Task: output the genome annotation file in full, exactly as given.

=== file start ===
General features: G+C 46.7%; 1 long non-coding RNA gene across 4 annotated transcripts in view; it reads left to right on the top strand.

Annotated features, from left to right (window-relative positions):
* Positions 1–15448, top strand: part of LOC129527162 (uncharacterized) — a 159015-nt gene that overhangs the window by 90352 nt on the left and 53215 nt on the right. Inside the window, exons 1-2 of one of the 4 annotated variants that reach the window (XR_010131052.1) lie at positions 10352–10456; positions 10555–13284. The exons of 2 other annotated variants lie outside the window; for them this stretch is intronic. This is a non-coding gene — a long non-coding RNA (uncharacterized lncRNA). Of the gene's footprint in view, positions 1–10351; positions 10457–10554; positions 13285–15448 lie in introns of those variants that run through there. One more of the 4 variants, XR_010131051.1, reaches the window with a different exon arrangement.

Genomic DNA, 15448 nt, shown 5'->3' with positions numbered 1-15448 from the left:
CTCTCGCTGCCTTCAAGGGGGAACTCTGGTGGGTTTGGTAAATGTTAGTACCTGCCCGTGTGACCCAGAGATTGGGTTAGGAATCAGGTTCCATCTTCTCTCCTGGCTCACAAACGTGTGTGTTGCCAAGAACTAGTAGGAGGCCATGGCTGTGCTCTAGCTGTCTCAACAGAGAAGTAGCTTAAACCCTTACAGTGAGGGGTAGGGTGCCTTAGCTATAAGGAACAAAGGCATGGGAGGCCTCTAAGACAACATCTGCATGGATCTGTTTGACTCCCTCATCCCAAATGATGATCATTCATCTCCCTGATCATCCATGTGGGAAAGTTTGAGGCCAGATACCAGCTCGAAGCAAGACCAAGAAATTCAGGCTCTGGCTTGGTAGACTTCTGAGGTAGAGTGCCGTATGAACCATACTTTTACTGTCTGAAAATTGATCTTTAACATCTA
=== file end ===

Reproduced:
General features: G+C 46.7%; 1 long non-coding RNA gene across 4 annotated transcripts in view; it reads left to right on the top strand.

Annotated features, from left to right (window-relative positions):
* Positions 1–15448, top strand: part of LOC129527162 (uncharacterized) — a 159015-nt gene that overhangs the window by 90352 nt on the left and 53215 nt on the right. Inside the window, exons 1-2 of one of the 4 annotated variants that reach the window (XR_010131052.1) lie at positions 10352–10456; positions 10555–13284. The exons of 2 other annotated variants lie outside the window; for them this stretch is intronic. This is a non-coding gene — a long non-coding RNA (uncharacterized lncRNA). Of the gene's footprint in view, positions 1–10351; positions 10457–10554; positions 13285–15448 lie in introns of those variants that run through there. One more of the 4 variants, XR_010131051.1, reaches the window with a different exon arrangement.

Genomic DNA, 15448 nt, shown 5'->3' with positions numbered 1-15448 from the left:
CTCTCGCTGCCTTCAAGGGGGAACTCTGGTGGGTTTGGTAAATGTTAGTACCTGCCCGTGTGACCCAGAGATTGGGTTAGGAATCAGGTTCCATCTTCTCTCCTGGCTCACAAACGTGTGTGTTGCCAAGAACTAGTAGGAGGCCATGGCTGTGCTCTAGCTGTCTCAACAGAGAAGTAGCTTAAACCCTTACAGTGAGGGGTAGGGTGCCTTAGCTATAAGGAACAAAGGCATGGGAGGCCTCTAAGACAACATCTGCATGGATCTGTTTGACTCCCTCATCCCAAATGATGATCATTCATCTCCCTGATCATCCATGTGGGAAAGTTTGAGGCCAGATACCAGCTCGAAGCAAGACCAAGAAATTCAGGCTCTGGCTTGGTAGACTTCTGAGGTAGAGTGCCGTATGAACCATACTTTTACTGTCTGAAAATTGATCTTTAACATCTA